Now there are cases where try won’t work. I have found that if an Object has re-raised an error by chaining an additional error class; then try will fail out with that error. You can reproduce this result by using Mechanize to query a page that does not exist. So in those cases where multiple chained errors are involved you can mimic trys behavior with ‘rescue’.

4/0 * 10
# ZeroDivisionError: divided by 0
(4/0 rescue nil).to_i * 10 # nil.to_i always converts nil to 0
# => 0
begin 4/0 resue nil end.to_i * 10
# => 0

I’ve also used this method for implementing backwards compatibility to methods whose syntax have changed over time. You can see my example in my pull-request for Compass Rails.

So, if all else fails ;-), use ‘rescue’ in place of ‘try’.

In Summary

In “Assume Everything Will Break Development” (AEWBD) you will always be thinking in terms of what can be nil, and then use it to your advantage. If you’re requesting an Object then that’s a pretty good place to invoke NDD. It’s all about protecting the User’s experience.

The code order to follow for this is either ‘if’ or ‘try’; and if you must ‘rescue’. Know that ‘nil’ is a perfectly fine truthfulness test and use it.

AEWB and NDD are for graceful failures. The whole idea is to protect the End User from a bad experience. These are not all encompassing practices. In development there are many places where you will want a valid fail and error response. They are generally helpful, informational, and there to protect you. So AEWB/NDD are practices in protecting user experience. They are not the fail-safe switch to protect you from bad, and potentially harmful, code design. Use the NDD for safe places to allow the unexpected to be graceful. If Security is vital for the Object/Information in question then don’t use NDD for that instance. It is not meant for that.

Now with this knowledge in hand you can combine AEWB/NDD with TDD. Your tests will be shorter, and your peace of mind the better for it.

Just to clarify AEWB and NDD are not the same. The words themselves clarify the meaning. AEWB can, and usually does, include NDD. But NDD doesn’t necessarily include AEWB.

I hope this information was both insightful and useful for you! Please comment, share, subscribe to my RSS Feed, and follow me on twitter @6ftdan!

God Bless! -Daniel P. Clark

#AEWB#AEWBD#code#design#development#NDD#nil#patterns#rescue#ruby#ruby on rails#try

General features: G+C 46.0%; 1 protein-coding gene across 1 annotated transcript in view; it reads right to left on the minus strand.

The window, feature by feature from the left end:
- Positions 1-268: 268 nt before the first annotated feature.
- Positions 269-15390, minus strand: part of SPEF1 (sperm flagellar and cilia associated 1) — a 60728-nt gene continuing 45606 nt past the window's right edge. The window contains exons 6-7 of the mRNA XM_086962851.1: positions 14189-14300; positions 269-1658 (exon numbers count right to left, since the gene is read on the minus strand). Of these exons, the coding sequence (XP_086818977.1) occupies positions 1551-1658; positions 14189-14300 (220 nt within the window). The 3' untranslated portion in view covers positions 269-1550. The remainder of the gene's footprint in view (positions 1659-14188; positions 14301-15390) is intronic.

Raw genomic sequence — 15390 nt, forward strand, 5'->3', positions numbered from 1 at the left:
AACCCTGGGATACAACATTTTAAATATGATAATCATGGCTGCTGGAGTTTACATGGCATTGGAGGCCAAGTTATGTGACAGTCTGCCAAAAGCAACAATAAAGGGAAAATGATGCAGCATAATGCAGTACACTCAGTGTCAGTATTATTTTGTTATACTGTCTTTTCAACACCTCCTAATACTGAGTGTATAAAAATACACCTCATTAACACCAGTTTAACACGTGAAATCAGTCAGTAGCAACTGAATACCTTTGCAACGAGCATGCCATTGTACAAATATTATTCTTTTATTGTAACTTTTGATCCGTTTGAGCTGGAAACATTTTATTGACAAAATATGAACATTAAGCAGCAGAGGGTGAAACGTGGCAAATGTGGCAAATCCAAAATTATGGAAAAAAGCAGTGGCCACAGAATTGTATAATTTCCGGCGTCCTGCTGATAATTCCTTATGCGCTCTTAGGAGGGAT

1. Lewis Buckley
    December 28, 2014 - 4:41 am

    Instead of try, often it makes more sense to use presence.

    • Daniel P. Clark
      December 28, 2014 - 1:50 pm

      Presence is great! Thank you for sharing it. But it’s not a replacement for try as it does not take any arguments. I do believe presence should be used as well as try in development.

  2. Jeff Dickey
    December 29, 2014 - 2:12 am

    So IIUC, this and tell-don’t-ask approaches like Confident Ruby would regard each other as antipatterns, yes?

    • Daniel P. Clark
      December 29, 2014 - 9:06 pm

      I wouldn’t think so. Both Confident Ruby and this use “Simple habits to eliminate the dreaded “NoMethodError for NilClass” exception.” Confident Ruby focusses on passing behavior while AEWB is more of a retrieve-data pattern.

      Confident Ruby, Tell Don’t Ask, and East Oriented Code all focus more on passing data/behavior forward without backtracking. AEWB I wouldn’t consider backtracking or West Oriented code. I more consider it the starting line to go Eastward in Tell Don’t Ask. If you’re working with data it must be obtained before it is used. So this could very well be a precursor for all of the other patterns.

    • toddmeinershagen
      January 1, 2015 - 4:10 pm

      I played a little with implementing this pattern of Try in C# and started asking myself the same question. Is this an anti-pattern? If you disregard null values, are you just kicking the issue down the road. (This is an honest question – not sure.)

      Wouldn’t it be better to check for Null values and throw an exception so that logging would catch the problem where the problem occurred? Otherwise, troubleshooting might be more difficult.

      • Daniel P. Clark
        January 1, 2015 - 5:15 pm

        It all depends on your purpose of doing it. My use case is a graceful fail to protect the user experience. The biggest issue I come across in Rails is the view has no issue dying in front of people if things aren’t kosher.

        If you wanted you can monkey patch try to message to your logger whenever it’s incurred and still have a graceful nil situation. I think this is a great way to continue with a safe experience and get all the details for what needs to be updated along the way.

        • Jeff Dickey
          January 1, 2015 - 10:59 pm

          I like that answer, and the monkey patch is definitely something I’ll remember to try next time I’m spelunking someone else’s code.

          Getting back to Todd’s question, I agree with what I understood to be Avdi Grimm’s point: too often, nil is just a seemingly handy flag for “things broke, oops” and conveys no useful information beyond that. Don’t use/check for nil for object instances where you mean “no specific value” like logged-in users (there’s a Gem for that). When you’re tempted to return nil from some code that’s going to have to be checked for all over the place, ask yourself if you could return a null object instead.